I was running late to my appointment with the modeling agent. I worried that my usually exotic looks would wilt in the humidity of the summer day. I struggled to keep my portfolio from becoming soaked and crumpled from being carried under my thin arm. If I ever made it to the office, I needed to look good. Not paying attention to where I was going, I almost ran directly into the building. I stepped closer to the street and looked up to read the heading.
How strange that I never noticed the mall there before. My heart beat in excitement. Dare I think fate was intervening in my career by placing me in the very place where I could actually be discovered by a designer and skip the step of the agency? This had to be my lucky day. I tossed my auburn locks and pretended the strands did not stick heavily to my sweaty neck as I put on “the walk” and entered the doors.
To my right were the windows to a gym, where some girls my age and even younger seemed to be trying to think the food out of their too skinny frames. They squeezed their stomachs and pinched their thighs, all the while frowning their concentration on the task before them. Others pounded on the machinery, not even sweating while working out relentlessly with blank expressions. Modeling shots lay askew at their feet, highlighting girls as beautiful as I. But in reality, hair that should have been shiny was dull instead, and the glow of youth was missing from their beings.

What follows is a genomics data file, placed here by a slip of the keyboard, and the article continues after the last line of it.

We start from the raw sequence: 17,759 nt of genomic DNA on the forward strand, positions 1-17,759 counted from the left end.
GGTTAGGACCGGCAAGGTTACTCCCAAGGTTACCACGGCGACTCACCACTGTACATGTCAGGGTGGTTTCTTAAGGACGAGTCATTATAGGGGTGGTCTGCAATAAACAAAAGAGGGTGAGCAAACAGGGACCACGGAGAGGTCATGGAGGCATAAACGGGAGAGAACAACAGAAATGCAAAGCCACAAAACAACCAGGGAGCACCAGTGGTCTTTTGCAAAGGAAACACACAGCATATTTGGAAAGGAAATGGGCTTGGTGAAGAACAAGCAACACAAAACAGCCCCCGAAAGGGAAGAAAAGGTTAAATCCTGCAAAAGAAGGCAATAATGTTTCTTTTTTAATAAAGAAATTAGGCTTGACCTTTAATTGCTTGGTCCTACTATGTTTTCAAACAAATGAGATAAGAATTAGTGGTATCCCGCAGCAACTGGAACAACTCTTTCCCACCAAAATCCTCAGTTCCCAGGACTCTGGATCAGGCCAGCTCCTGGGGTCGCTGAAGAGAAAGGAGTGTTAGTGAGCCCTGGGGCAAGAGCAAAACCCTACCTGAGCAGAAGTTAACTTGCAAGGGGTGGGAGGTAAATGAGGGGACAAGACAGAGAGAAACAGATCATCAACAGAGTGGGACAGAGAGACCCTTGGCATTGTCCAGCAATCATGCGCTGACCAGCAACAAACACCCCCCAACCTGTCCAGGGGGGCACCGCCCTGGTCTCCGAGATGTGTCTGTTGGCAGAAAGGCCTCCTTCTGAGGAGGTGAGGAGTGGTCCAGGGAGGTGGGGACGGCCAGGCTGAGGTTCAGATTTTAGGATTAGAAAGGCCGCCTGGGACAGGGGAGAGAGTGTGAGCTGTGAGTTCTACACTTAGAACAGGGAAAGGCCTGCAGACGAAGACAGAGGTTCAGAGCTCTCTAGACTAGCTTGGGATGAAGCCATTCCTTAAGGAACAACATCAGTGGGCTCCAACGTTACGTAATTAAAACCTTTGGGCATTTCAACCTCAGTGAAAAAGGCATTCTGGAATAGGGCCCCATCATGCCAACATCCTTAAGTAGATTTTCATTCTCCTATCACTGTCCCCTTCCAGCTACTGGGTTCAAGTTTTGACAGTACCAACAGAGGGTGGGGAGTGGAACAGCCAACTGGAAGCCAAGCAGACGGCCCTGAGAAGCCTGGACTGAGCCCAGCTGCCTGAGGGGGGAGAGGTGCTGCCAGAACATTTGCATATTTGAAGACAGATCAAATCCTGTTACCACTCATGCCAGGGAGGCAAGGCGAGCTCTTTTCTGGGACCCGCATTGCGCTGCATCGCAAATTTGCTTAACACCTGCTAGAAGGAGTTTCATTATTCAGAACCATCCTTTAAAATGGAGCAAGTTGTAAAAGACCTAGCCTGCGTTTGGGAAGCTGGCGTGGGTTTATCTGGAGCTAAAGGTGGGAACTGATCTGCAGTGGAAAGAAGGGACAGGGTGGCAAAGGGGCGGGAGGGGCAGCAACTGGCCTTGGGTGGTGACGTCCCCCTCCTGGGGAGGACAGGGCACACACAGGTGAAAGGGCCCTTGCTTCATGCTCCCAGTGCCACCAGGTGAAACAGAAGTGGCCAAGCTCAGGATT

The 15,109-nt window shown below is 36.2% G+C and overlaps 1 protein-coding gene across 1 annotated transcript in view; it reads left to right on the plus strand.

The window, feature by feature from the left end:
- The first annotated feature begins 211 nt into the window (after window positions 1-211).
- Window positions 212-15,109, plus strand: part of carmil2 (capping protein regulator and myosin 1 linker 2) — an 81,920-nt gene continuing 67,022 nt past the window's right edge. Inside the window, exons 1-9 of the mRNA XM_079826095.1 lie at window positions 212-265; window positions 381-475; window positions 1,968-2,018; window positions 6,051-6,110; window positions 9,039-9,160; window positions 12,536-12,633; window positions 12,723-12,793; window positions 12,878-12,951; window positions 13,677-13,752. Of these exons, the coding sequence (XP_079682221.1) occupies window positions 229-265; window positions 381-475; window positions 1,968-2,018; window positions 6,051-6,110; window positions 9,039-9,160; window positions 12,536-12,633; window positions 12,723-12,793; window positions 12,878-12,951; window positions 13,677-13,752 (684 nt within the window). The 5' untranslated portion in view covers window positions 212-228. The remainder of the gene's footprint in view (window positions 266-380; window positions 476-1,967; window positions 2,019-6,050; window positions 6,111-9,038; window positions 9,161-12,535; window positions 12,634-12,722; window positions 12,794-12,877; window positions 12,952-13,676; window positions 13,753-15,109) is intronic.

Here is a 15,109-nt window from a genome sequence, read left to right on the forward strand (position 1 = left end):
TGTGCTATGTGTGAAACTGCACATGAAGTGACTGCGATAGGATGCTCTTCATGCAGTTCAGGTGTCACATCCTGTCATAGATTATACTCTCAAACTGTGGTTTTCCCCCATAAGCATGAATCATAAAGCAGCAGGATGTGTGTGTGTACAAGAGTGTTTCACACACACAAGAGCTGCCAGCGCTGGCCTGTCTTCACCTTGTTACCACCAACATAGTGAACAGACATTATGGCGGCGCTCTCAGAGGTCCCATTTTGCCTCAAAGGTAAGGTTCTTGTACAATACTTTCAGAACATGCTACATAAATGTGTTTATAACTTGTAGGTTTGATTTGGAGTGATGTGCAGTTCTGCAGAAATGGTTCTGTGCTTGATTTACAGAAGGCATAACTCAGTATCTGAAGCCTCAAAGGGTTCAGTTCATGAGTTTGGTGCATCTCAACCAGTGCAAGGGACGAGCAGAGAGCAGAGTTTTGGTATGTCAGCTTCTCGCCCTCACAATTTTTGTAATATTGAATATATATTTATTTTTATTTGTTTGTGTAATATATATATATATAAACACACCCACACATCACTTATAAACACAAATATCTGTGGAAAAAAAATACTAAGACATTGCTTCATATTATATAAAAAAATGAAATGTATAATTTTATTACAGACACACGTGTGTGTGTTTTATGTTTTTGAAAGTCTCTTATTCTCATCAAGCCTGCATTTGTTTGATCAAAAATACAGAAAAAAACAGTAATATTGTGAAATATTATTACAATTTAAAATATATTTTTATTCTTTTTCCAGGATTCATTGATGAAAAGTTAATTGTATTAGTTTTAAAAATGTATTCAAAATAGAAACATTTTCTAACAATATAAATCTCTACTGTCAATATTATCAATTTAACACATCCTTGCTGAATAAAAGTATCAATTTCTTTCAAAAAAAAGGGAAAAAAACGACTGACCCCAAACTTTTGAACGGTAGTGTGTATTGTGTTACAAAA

I looked at my comrades. It was obvious that, in order to maintain the image of the perfect beauty, most of them were murdering their bodies, hoping to obtain perfection.
I smelled the food being prepared in the food court for people who actually ate, and then heard the air brakes of a city bus. Tumbling from its innards came a crowd of beautiful girls, as skinny and exotic as I, heading directly for the gym. Modeling portfolios were tucked under their arms. I decided to take the rest of the short cut through the mall to take advantage of the air conditioning before continuing my trek to the modeling agency.
The bus left.
To my left were the windows to a restaurant, where beautiful older women pushed food around on their plates and smiled plastically at one another. Every time a young man would appear from behind the walls of the kitchen, every one of the women would strike a mannequin like pose in attempts to gain the male attention. Only their eyes held any life, as they shot lightning bolts around the room at the other women, punctuated by the expressionless faces frozen in time. Cosmetic surgeon pamphlets lay askew at their feet, highlighting more ageless faces, seemingly eternally beautiful. But in reality, faces that should have been marked by wisdom and love and laughter were cold and lifeless instead.
I looked at these women. It was obvious that, in order to maintain the image of the perfect beauty, most of them had squashed their zest for life, hoping to find everlasting beauty.
Again, the smell of food distracted me, and I wondered briefly at my short journey. This would be my destination if I kept on the path I travelled. All the same, I must admit that the second view was more wicked than the first.
I silently placed my modeling portfolio in the nearest wastebasket and headed toward the food court, firmly resolved to have lunch and start searching the want ads for another job.
Villiers de L’Isle-Adam. “The Very Image” (1883). Trans. Robert Baldick. From Cruel Tales. New York: Oxford University Press, 1985